Tuesday, January 4, 2011

Diabetes in Ancient Times

Diabetes mellitus, usually referred to simply as “diabetes” had been known to mankind since ancient times.

Diabetes means “flowing though” and mellitus has it origin in the Latin word means “sweet as honey”.

In the past, diabetes was diagnose by tasting the urine. No effective treatment was available.

Ebers Papyrus, which was written around 1500 BC, describes diabetes mellitus treatment, ancient Egyptian physicians were practice diabetes disease management by manipulating the diet of his patients by giving them beer swill and cucumber.

Physicians in India at the same time observed that the urine from people with diabetes attracted ants and flies. They called the condition “honey urine”.

In 230 BC, Greek physicians considered diabetes a disease of the kidneys and recommended, among other ineffective treatments, such measures as bloodletting and dehydration.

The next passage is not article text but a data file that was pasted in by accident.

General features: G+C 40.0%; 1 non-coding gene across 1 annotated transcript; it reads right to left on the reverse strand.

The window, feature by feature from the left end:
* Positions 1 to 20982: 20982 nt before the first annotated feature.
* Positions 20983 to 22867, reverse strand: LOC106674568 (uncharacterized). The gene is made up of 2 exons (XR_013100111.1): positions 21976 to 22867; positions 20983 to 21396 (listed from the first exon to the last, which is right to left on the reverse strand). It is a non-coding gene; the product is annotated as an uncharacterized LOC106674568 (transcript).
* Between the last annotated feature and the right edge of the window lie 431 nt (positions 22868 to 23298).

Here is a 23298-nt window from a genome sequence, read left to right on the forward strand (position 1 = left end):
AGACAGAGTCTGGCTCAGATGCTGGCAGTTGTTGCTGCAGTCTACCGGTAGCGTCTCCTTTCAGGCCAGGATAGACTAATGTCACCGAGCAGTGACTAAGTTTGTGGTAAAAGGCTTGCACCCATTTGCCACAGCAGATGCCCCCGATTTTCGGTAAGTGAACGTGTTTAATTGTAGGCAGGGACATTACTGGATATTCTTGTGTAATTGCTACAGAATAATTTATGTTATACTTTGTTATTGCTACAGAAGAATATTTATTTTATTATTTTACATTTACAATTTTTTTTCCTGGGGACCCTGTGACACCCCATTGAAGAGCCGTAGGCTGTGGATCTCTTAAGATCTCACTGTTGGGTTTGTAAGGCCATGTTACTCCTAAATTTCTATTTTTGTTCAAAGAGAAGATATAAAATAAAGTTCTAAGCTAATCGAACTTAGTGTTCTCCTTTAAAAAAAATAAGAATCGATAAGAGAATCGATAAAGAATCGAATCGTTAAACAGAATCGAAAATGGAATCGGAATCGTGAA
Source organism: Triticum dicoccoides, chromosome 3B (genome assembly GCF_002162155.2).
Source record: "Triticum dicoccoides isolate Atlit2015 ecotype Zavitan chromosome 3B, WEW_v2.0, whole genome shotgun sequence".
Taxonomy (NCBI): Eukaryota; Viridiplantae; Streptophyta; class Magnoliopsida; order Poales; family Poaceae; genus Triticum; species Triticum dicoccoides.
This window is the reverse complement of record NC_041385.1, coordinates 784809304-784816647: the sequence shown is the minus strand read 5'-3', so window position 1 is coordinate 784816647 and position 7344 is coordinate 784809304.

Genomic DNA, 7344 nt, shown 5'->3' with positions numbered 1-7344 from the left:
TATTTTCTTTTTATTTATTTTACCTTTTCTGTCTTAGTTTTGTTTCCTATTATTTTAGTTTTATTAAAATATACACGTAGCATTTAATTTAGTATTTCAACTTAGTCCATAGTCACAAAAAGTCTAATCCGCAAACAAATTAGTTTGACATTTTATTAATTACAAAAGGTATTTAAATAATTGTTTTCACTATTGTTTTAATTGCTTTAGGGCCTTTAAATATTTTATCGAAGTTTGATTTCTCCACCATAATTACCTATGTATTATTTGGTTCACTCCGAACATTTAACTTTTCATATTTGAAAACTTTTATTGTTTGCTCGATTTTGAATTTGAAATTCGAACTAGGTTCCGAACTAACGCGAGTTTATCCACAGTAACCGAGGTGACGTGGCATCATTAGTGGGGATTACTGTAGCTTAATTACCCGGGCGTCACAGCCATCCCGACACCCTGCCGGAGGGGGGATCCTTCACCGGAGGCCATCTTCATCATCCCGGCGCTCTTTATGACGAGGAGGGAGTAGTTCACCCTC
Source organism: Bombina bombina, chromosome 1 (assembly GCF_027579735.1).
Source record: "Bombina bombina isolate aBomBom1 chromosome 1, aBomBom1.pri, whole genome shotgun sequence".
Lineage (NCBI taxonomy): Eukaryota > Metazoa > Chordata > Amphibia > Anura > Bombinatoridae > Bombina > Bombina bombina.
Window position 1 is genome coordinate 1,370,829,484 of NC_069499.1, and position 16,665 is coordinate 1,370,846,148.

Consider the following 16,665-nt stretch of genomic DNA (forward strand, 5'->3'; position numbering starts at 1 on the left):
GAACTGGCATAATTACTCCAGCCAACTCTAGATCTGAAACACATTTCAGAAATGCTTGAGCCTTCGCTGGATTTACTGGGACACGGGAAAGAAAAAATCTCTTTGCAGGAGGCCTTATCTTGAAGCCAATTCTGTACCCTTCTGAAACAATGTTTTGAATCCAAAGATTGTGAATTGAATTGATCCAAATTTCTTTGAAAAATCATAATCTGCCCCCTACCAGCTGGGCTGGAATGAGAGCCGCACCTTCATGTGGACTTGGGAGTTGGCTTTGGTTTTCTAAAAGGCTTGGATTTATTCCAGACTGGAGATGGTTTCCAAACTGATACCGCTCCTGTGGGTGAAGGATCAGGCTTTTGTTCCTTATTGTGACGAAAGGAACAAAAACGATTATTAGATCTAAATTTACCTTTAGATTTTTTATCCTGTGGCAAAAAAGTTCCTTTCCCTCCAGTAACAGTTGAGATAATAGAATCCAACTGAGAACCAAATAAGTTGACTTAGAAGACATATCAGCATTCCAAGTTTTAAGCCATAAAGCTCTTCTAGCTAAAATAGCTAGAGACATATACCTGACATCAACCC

Physicians in ancient Greece described in detail and gave the world its name. Aretaeus and Galen were two Greek physicians who listed symptoms of diabetes.

Aretaeus in 2nd century AD described a serious condition involving the ‘melting down of flesh and limbs into urine’. He observed that ‘life was short, unpleasant and painful, thirst unquenchable, drinking excessive and disproportionate to the large quantity of urine’.

The first human to be treated with insulin was a 14 year old boy, Leonard Thomson, in Canada in the year 1922.
Diabetes in Ancient Times
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